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Welcome to the Policy Working Group!

An introduction video into the ICCRP's policy working group featuring Natasha Blanchet-Cohen, Holly Doel-Mackaway & Amy Cooper.

Who We Are

What is Policy?

What is policy? Ideas generated from Policy Working Group members (October, 2022)

The Policy Working Group is made up of many members who represent different disciplines, institutions, and regions of the world – all of whom are working in some way toward the realisation of children’s rights.


Co-leads of the Policy Working Group are Natasha Blanchet-Cohen (Concordia University, Canada) and Holly Doel-Mackaway (Macquarie University, Australia). Amy Cooper (Research Assistant, Concordia University, Canada) supports the working group.

We are always looking to increase our membership and widen the diversity of membership. If you are interested in joining or learning more, please contact us here.


Together, We Hope To ...

    Advance research about how children and young people could influence and shape relevant law and policy surrounding children's rights.

    Explore possibilities for intergenerational partnerships related to children's rights that could inform legal and policy frameworks and advance the implementation of children's rights internationally.

    Analyse the data emerging from the  (PDF file) ICCRP case studies (opens in new window)  with the view to scan for best practices and identify opportunities for children's participation in legislative and policy reform.

Our Guiding Questions Are...

What are the body of laws and policies that seek to advance children’s rights? What are some key examples of child rights innovations?

What are the notable gaps in children’s rights law and policy? In what areas are these gaps most apparent? What are some key challenges?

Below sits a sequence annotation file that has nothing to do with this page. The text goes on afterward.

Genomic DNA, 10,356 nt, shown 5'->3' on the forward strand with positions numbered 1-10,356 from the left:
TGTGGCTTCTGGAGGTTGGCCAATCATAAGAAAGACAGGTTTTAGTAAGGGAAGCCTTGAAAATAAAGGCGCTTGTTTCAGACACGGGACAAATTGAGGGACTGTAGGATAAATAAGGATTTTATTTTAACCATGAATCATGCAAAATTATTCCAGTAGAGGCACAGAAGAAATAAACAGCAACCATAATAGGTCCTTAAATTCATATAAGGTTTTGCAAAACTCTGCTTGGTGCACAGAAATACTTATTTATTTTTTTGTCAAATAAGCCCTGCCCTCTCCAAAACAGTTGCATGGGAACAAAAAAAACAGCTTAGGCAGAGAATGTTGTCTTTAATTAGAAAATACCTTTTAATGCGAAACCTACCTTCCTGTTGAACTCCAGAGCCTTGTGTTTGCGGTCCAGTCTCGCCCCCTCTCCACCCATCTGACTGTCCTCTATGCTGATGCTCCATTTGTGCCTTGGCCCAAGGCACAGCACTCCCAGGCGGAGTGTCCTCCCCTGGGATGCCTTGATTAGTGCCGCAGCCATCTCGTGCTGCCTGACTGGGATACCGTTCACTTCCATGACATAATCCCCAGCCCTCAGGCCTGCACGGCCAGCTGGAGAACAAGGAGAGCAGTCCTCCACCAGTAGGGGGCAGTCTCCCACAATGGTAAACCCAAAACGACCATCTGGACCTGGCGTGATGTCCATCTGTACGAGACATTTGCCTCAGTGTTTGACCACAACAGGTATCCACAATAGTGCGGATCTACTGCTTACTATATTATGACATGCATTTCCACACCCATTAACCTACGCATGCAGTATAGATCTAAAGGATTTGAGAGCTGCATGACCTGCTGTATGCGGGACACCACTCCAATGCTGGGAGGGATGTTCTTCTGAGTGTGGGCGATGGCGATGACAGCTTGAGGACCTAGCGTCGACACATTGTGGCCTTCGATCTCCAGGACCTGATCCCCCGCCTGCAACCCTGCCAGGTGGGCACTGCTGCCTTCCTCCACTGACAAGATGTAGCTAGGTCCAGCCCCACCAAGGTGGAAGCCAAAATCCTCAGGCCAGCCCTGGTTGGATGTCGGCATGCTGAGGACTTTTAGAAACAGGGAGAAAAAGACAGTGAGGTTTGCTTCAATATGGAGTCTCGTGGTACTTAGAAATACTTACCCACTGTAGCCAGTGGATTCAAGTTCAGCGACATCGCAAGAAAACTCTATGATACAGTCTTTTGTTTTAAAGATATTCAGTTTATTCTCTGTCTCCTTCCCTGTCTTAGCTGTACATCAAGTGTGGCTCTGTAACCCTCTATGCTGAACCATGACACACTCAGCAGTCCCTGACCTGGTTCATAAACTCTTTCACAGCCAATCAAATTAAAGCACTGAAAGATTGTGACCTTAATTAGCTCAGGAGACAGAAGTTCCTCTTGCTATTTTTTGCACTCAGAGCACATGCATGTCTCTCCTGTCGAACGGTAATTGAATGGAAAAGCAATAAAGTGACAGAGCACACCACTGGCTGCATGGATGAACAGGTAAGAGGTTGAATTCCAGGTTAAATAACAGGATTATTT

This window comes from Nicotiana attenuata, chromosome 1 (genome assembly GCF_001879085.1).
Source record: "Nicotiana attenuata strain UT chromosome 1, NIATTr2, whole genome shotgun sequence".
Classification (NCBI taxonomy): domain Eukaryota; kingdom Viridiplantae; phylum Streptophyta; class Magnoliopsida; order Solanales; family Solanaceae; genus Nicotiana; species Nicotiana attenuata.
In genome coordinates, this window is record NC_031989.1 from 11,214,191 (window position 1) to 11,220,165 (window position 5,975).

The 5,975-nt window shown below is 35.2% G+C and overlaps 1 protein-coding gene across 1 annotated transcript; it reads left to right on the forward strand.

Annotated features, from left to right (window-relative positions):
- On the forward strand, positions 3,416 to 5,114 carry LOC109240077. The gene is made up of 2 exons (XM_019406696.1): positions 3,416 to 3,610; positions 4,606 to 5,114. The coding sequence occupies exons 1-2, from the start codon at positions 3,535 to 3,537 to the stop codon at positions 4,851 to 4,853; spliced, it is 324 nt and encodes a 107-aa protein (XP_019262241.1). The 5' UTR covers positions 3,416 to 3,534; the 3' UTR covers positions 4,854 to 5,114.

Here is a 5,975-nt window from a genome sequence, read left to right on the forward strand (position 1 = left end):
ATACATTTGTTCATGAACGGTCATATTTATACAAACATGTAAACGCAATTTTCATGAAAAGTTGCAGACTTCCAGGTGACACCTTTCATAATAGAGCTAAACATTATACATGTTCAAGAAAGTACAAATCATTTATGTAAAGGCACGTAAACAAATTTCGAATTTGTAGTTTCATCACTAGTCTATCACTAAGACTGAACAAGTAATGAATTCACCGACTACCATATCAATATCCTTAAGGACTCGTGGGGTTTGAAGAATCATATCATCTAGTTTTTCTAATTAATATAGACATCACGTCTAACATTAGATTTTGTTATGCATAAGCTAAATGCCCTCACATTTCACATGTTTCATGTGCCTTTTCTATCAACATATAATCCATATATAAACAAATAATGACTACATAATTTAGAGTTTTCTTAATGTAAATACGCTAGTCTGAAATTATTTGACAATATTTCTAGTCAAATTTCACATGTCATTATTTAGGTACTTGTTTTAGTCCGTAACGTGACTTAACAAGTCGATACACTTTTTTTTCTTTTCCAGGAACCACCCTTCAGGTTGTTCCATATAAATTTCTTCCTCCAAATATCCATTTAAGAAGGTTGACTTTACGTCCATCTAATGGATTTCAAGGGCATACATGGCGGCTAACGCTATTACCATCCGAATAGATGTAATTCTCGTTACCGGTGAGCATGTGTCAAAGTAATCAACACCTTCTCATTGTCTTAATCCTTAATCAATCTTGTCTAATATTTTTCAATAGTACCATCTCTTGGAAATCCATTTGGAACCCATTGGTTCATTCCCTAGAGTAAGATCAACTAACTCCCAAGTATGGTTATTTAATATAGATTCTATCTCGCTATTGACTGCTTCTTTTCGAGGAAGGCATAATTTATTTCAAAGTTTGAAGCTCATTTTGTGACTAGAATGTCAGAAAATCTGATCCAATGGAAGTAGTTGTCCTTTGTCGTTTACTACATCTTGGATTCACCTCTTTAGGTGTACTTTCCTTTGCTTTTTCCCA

How are children and young people participating in law and policy making, as well as in law and policy change, implementation and enforcement? If so, how?

What are the opportunities and conditions for laws and policies to be informed by young people about matters affecting them?

What are the opportunities for intergenerational relationships to transform legal and policy frameworks to advance the realization of children’s rights?

Some Resources!

‘(Re)Imagining children's participatory rights with decolonial learning’ (O Social em Questão)

‘(Re)Imagining children's participatory rights with decolonial learning’ (O Social em Questão)

In the article, (external link, opens in new window)  we suggest that participatory rights have been shaped by colonizing projects and suggest alternative ways of thinking and doing, by offering some probing questions designed to redirect and shape a (re)imagining of children’s participation. We explore the connection between children’s participation rights and three of the guiding principles of the convention: non-discrimination (article 2); best interests (article 3); and right to life, survival, and development (article 6).

“Using law and policy for children’s rights” 

This 90-minute webinar “Using law and policy for children’s rights”  (external link) aimed to explore innovative opportunities that lie at the crossroads of children’s rights, intergenerational participation, and policy work. Featuring an international panel of contributors including Elvis Fokala (Centre for Human Rights, Pretoria, South Africa), Terence Hamilton (Domestic Policy Specialist, UNICEF Canada), Fiona Morrison (University of Edinburg, Scotland), Holly Doel-Mackaway (Macquarie University, Australia), Natasha Blanchet-Cohen (Concordia University, Canada) and Amy Cooper (Concordia University).

Stay tuned for our next meeting!

We are seeking new members for the Law and Policy Working Group. Please reach out should you be interested in joining us.